How a Spreadsheet Helped Me Master Business Management

By Tim Beyers, Contributor, on December 5, 2016

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Managing a freelance business is difficult, even under the best conditions. Tough clients, late payments and sudden changes in the work pipeline can make generating predictable income impossible. I should know: I’ve wrestled with the variability of freelance life for almost 14 years.

Last year, I built a massive spreadsheet to function as my business management and forecasting tool — and it’s finally helping me take control.

Don’t Forget to Forecast

Much as I’d love to credit foresight and superior business management skills for my decision to build the spreadsheet, it was neither. To be honest, it wasn’t even my idea — it was a suggestion from my wife, born from a need to solve cash flow problems. I’d signed some big clients (which we needed) who were paying erratically (which we didn’t need). With the spreadsheet, we could better track what we were getting paid and when. At least, that was the operating theory at the time.

That July, I opened Google Sheets and started building. The first edition of the spreadsheet included 12 “sheets” to represent the months of the year, mainly designed for tracking daily billings and payment dates. I’ve since added details useful for setting goals. Here’s everything I track in the spreadsheet, and how it helps with the business management process:

  • Daily revenue. We’re all human, and we all like to see progress. So, in the spreadsheet, I list every client across the top and mark amounts I’ve earned from each for every single day I work. For fixed-fee writing, I’ll enter a total; if it’s an hourly project, I input the hours and use a formula to populate the amount earned and calculate daily totals. It’s motivating — and, frankly, a little relieving — to end a day and see a big number pop up in that field.
  • Revenue by client. Add the results of every populated revenue cell under each client, and you get a monthly total of revenue by client. To be clear, that doesn’t reflect how much those clients paid me — only the cash value of the work I completed for them during the month.
  • Payments by date and by client. Since cash flow was our top issue, I added two tables to better track our financial performance. First, I included a table where I marked payments received, also noting the date, the client and the amount. Next to that, I included a summary table that uses the SUMIF function to total aggregate and total payments from clients, since a few pay multiple times per month.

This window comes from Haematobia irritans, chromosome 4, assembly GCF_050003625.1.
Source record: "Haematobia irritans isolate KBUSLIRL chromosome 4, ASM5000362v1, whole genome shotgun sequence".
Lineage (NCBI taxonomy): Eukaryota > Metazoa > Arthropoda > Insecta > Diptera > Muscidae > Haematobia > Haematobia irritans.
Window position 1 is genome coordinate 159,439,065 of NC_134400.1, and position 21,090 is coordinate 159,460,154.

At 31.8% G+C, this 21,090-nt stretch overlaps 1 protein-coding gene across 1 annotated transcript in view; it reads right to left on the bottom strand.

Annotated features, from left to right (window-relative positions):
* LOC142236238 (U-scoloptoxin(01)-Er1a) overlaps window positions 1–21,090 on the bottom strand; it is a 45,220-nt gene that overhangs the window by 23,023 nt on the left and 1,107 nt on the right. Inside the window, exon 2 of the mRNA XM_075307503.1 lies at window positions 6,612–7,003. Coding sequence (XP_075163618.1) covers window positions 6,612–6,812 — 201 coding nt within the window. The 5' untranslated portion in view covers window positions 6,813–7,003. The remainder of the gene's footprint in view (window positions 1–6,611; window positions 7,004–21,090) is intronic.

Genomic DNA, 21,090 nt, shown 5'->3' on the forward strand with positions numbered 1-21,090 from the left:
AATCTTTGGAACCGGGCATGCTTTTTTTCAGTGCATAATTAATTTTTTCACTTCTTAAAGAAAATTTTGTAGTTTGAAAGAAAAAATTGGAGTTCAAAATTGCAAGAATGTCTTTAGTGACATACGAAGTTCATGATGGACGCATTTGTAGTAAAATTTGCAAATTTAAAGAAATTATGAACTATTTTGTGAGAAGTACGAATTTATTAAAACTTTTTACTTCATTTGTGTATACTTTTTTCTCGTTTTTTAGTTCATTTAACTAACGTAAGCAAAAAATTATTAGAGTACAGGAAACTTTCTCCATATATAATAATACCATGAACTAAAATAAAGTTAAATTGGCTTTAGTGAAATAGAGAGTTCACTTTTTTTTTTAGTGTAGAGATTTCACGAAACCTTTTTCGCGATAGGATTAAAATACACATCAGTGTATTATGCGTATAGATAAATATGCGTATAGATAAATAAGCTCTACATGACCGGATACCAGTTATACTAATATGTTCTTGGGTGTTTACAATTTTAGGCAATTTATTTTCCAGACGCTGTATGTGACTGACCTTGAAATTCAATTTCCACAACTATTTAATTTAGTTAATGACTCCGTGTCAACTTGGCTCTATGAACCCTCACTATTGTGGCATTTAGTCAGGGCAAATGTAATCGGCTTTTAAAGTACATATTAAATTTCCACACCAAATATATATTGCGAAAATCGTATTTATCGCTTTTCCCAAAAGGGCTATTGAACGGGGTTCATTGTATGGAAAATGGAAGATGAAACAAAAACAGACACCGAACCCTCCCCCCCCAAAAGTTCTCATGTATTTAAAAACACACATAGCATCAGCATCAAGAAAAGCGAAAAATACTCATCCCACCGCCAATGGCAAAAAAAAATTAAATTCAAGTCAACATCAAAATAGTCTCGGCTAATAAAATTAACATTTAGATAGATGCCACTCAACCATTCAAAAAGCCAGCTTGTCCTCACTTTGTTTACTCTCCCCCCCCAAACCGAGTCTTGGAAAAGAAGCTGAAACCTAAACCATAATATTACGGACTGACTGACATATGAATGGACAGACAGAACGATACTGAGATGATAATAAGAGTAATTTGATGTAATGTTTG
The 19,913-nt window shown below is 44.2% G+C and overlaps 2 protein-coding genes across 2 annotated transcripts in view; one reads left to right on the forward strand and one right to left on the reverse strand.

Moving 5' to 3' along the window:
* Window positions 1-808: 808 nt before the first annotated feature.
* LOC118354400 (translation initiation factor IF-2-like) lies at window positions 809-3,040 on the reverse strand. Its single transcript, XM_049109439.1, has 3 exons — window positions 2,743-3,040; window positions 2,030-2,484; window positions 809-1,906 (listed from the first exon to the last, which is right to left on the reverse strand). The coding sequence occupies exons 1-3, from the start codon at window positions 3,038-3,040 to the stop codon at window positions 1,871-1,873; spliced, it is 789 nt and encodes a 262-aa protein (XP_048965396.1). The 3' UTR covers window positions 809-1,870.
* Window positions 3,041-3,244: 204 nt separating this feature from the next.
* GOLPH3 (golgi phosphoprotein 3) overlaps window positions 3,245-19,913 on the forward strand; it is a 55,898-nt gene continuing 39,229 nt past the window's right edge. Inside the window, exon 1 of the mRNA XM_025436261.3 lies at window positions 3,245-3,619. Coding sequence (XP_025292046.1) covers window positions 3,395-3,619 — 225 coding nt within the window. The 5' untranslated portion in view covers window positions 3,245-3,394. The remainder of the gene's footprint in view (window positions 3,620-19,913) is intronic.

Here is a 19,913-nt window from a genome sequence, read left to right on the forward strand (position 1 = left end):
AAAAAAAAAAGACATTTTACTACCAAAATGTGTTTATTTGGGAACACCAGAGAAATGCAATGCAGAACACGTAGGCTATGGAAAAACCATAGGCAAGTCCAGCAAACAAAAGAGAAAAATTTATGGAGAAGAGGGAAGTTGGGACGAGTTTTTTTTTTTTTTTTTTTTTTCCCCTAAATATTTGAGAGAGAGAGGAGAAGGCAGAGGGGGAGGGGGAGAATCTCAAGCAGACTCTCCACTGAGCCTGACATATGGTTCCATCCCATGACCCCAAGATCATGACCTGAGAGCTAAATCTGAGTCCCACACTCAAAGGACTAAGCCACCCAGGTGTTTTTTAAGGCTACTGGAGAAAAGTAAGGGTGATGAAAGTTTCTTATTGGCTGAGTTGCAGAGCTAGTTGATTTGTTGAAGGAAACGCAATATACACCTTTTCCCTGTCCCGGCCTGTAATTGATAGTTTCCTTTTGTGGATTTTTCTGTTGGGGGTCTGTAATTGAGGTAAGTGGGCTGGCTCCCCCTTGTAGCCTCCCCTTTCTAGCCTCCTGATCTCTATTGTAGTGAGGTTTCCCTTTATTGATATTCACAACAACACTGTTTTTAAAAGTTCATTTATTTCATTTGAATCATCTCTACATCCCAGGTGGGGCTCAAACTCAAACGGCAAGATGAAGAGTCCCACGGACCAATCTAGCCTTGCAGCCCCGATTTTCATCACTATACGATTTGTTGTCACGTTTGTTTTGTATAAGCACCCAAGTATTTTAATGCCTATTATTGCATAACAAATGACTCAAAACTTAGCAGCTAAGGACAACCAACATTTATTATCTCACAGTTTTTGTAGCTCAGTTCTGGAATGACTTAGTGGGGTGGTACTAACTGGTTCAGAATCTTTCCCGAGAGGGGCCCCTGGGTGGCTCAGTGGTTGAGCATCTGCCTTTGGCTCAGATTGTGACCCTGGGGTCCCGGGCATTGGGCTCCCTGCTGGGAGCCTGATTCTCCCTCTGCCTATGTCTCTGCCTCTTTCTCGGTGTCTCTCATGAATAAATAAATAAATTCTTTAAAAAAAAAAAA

• Billing vs. actual for the month and year-to-date. Perhaps the most useful additions to the spreadsheet are the summary cells that show amounts billed, paid and the variance between the month I’m working in and the year-to-date (you can watch the following tutorial to learn how to add totals from different sheets). The greater the disparity, the more likely it is we’re either sitting on a surplus or facing a shortfall.

Plan for Big Growth

So, how are we doing? October income was up 40.72 percent year-over-year, continuing a trend we’ve seen all year.

Keeping score helps motivate me to put up better numbers. Shortfalls still happen, but cash flows more freely than it used to, and better visibility has sparked ideas for motivating our most lucrative clients to pay faster. I’ve experienced the most success with FedEx; giving clients everything they need to send you a check overnight is an easy sell (especially if you’re willing to foot the bill).

Therein lies the greatest lesson I’ve learned from this process: For as much as you’ll be challenged creatively in your everyday work, sometimes it’s the way you manage your freelance business that counts most.

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